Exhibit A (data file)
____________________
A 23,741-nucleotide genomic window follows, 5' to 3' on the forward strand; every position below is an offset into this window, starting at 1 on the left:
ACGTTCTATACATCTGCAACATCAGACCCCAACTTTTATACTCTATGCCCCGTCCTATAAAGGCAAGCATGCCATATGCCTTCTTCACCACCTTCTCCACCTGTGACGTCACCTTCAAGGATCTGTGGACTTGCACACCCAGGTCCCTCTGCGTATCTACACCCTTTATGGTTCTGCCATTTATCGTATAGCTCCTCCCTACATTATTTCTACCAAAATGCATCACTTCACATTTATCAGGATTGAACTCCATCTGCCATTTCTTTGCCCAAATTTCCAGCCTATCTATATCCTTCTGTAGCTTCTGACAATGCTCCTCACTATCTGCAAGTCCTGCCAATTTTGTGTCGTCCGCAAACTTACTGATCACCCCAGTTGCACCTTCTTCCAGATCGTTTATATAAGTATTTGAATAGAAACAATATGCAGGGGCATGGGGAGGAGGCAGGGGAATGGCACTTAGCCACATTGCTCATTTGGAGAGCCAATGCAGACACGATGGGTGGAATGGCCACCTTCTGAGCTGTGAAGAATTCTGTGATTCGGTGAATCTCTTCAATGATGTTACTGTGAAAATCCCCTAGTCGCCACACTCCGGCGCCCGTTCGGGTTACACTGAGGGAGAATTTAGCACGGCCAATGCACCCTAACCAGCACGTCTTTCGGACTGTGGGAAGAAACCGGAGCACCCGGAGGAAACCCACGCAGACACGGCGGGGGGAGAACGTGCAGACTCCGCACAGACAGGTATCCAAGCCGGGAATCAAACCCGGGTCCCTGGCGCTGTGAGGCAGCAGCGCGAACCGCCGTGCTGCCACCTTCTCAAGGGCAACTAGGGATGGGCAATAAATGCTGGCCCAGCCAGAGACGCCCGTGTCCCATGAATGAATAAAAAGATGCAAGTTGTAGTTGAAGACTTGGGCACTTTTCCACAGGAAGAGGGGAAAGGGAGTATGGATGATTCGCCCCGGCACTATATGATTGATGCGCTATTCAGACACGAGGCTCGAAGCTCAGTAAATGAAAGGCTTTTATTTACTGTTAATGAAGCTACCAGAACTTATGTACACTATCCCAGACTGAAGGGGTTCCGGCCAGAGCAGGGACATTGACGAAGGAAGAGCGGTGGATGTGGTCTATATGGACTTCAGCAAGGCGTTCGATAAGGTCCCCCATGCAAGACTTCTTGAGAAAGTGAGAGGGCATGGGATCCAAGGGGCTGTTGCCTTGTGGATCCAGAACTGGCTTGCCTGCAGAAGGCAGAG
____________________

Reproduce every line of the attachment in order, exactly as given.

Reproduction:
A 23,741-nucleotide genomic window follows, 5' to 3' on the forward strand; every position below is an offset into this window, starting at 1 on the left:
ACGTTCTATACATCTGCAACATCAGACCCCAACTTTTATACTCTATGCCCCGTCCTATAAAGGCAAGCATGCCATATGCCTTCTTCACCACCTTCTCCACCTGTGACGTCACCTTCAAGGATCTGTGGACTTGCACACCCAGGTCCCTCTGCGTATCTACACCCTTTATGGTTCTGCCATTTATCGTATAGCTCCTCCCTACATTATTTCTACCAAAATGCATCACTTCACATTTATCAGGATTGAACTCCATCTGCCATTTCTTTGCCCAAATTTCCAGCCTATCTATATCCTTCTGTAGCTTCTGACAATGCTCCTCACTATCTGCAAGTCCTGCCAATTTTGTGTCGTCCGCAAACTTACTGATCACCCCAGTTGCACCTTCTTCCAGATCGTTTATATAAGTATTTGAATAGAAACAATATGCAGGGGCATGGGGAGGAGGCAGGGGAATGGCACTTAGCCACATTGCTCATTTGGAGAGCCAATGCAGACACGATGGGTGGAATGGCCACCTTCTGAGCTGTGAAGAATTCTGTGATTCGGTGAATCTCTTCAATGATGTTACTGTGAAAATCCCCTAGTCGCCACACTCCGGCGCCCGTTCGGGTTACACTGAGGGAGAATTTAGCACGGCCAATGCACCCTAACCAGCACGTCTTTCGGACTGTGGGAAGAAACCGGAGCACCCGGAGGAAACCCACGCAGACACGGCGGGGGGAGAACGTGCAGACTCCGCACAGACAGGTATCCAAGCCGGGAATCAAACCCGGGTCCCTGGCGCTGTGAGGCAGCAGCGCGAACCGCCGTGCTGCCACCTTCTCAAGGGCAACTAGGGATGGGCAATAAATGCTGGCCCAGCCAGAGACGCCCGTGTCCCATGAATGAATAAAAAGATGCAAGTTGTAGTTGAAGACTTGGGCACTTTTCCACAGGAAGAGGGGAAAGGGAGTATGGATGATTCGCCCCGGCACTATATGATTGATGCGCTATTCAGACACGAGGCTCGAAGCTCAGTAAATGAAAGGCTTTTATTTACTGTTAATGAAGCTACCAGAACTTATGTACACTATCCCAGACTGAAGGGGTTCCGGCCAGAGCAGGGACATTGACGAAGGAAGAGCGGTGGATGTGGTCTATATGGACTTCAGCAAGGCGTTCGATAAGGTCCCCCATGCAAGACTTCTTGAGAAAGTGAGAGGGCATGGGATCCAAGGGGCTGTTGCCTTGTGGATCCAGAACTGGCTTGCCTGCAGAAGGCAGAG